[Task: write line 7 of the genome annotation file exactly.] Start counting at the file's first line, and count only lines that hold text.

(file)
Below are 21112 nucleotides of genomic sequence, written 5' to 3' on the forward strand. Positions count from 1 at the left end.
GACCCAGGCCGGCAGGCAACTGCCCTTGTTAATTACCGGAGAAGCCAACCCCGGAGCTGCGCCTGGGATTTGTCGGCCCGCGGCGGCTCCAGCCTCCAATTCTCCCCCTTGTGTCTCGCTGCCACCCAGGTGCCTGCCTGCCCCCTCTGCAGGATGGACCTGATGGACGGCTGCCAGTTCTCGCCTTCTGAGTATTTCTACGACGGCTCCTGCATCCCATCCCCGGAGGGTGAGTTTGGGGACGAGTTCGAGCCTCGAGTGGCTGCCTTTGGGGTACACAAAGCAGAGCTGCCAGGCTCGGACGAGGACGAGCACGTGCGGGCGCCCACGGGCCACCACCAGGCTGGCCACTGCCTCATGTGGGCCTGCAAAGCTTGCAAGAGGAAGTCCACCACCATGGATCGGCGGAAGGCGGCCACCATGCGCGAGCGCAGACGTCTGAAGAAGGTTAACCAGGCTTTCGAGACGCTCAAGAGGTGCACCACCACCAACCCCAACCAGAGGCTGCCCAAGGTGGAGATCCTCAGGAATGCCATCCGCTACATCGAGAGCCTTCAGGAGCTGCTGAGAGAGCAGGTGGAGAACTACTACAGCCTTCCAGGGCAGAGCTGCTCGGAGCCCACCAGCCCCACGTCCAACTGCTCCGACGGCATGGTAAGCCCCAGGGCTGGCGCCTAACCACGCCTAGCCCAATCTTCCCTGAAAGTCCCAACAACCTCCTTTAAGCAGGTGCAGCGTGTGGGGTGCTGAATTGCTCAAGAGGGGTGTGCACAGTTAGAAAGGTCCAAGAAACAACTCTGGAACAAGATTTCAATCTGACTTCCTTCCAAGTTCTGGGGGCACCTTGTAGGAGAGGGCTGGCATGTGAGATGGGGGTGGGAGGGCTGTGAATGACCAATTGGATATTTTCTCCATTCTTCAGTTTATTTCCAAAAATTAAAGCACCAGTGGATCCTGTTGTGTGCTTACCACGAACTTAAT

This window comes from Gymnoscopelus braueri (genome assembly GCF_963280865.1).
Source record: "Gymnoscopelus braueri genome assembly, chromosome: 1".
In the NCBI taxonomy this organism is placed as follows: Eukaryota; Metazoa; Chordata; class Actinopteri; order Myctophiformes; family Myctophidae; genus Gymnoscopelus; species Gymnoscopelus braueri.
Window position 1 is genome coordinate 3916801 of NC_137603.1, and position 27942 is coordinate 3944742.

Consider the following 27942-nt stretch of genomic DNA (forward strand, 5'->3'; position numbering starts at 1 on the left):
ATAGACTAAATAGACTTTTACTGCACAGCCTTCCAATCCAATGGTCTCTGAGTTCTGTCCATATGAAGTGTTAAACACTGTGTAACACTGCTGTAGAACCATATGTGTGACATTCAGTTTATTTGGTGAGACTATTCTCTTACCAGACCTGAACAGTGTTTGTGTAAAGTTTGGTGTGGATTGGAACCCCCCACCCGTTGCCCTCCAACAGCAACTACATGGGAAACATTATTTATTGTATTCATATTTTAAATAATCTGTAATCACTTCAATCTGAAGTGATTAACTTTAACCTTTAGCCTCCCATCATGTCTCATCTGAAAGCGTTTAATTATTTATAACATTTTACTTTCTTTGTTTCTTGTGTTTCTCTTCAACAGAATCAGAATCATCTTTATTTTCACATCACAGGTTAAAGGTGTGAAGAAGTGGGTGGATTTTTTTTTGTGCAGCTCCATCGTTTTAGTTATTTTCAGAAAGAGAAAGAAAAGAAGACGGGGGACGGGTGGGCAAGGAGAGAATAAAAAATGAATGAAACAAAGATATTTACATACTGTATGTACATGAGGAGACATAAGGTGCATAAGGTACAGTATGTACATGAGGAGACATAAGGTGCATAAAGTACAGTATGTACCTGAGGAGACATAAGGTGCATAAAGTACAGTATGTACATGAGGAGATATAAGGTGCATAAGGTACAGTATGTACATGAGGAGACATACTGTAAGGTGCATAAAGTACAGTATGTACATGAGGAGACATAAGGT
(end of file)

Consider the following 27942-nt stretch of genomic DNA (forward strand, 5'->3'; position numbering starts at 1 on the left):